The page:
Farm Ireland
Independent.ie

Saturday 21 October 2017

Coveney suggests Pillar II funding will be under 47pc

Declan O'Brien and Caitriona Murphy

The shape and funding arrangements for the Pillar II programmes of CAP will be decided before Christmas, the Minister for Agriculture, Simon Coveney, has reiterated.

However, the minister set himself on a collision course with the farm organisations after he strongly hinted that 50:50 co-funding by the Government for Pillar II was extremely unlikely.

The minister's comments followed confirmation that final budgeted proposals for Pillar II for the period 2014-20 were only received by the Department of Public Expenditure and Reform last week.

But the minister dismissed any suggestion that this would delay the announcement of the final CAP package.

Speaking at the ICMSA's annual general meeting in Limerick, he said there had been ongoing discussions between his department and that of Minister Brendan Howlin on a seven-year budgetary proposal for rural development and other Pillar II schemes.

"We've been talking to the Department of Public Expenditure for some time.

"The proposals are not going to be a surprise to them, it's not like we just produced figures out of the blue. It's been an ongoing discussion that started before the budget," Minister Coveney said.

The minister said the big decisions in terms of funding commitments had been taken and that farmers would have "a pretty full picture" of how the rural development programme will work for the next seven years before Christmas.

Also Read


OUTCOME

Minister Coveney said he would work with Minister Howlin to "get a good outcome for farmers" on the level of Government co-funding for Pillar II. However, he said the farm organisations had to be "realistic" on this issue.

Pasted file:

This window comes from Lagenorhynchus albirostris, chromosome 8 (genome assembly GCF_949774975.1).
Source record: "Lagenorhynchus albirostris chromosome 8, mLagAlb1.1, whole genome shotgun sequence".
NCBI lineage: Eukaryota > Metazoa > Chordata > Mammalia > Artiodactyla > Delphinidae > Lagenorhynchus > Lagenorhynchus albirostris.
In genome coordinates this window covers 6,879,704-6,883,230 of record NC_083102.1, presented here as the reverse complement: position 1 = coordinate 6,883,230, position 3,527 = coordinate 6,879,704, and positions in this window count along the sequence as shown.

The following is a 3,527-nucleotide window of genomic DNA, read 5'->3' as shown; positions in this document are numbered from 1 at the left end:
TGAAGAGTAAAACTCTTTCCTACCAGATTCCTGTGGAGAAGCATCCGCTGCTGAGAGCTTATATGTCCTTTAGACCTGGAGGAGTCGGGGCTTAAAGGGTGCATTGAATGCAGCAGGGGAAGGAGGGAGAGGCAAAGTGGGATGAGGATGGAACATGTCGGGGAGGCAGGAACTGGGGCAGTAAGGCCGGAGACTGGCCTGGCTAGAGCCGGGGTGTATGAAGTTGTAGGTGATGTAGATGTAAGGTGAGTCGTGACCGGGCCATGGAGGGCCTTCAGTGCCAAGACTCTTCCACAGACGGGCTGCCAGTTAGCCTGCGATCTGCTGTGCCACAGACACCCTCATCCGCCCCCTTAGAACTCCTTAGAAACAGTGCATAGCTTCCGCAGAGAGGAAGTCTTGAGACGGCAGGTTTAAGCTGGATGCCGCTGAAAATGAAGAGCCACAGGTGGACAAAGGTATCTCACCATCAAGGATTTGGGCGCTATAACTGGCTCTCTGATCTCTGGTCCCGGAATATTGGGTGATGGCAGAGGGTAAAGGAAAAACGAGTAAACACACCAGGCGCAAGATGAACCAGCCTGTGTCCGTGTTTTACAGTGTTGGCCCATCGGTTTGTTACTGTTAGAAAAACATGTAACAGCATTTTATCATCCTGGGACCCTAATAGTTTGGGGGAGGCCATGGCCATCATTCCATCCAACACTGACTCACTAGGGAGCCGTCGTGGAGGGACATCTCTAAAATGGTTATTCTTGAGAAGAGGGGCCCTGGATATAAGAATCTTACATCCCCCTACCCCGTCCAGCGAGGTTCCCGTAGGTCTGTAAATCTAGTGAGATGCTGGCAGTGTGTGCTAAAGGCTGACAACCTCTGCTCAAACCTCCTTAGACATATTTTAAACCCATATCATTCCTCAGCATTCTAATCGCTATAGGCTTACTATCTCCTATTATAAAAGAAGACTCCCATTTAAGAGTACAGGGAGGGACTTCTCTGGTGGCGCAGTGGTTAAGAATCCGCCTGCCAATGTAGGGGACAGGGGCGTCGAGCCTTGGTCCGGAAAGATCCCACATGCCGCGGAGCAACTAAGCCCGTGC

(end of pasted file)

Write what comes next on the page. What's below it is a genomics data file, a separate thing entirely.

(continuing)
Ireland has secured €313m in EU funding for Pillar II in the CAP deal for 2014 to 2020.

Full co-funding by the Government at 47pc for most schemes would deliver a total fund of €590m.

But it is also open to the Government to co-fund at the lower rate of 25pc, which would hit the overall funding levels for the Pillar II programme.

Minister Coveney said the total spend this year on Pillar II was €405m and it was unrealistic to see that figure going close to €600m given the state of the public finances.

"Obviously my job is to maximise the funding for the rural development, farmers and the agriculture and food sector and I'm working day and night trying to ensure the best possible deal in terms of co-funding rates," Minister Coveney said.

"People think we have to have 50-50 co-funding to get all the EU money, that's not the case. In fact many of the schemes that we will be introducing will have a 75pc co-funding EU requirement, which means we only have to add 25pc," he explained.

"Some of the schemes have only a 15 per cent exchequer co-funding requirement, others have a 53 per cent EU requirement," the minister added.

However, the farm organisations have been pushing hard for Government to maximise co-funding rates for Pillar II and will oppose any attempt to limit state support for the programme.

Irish Independent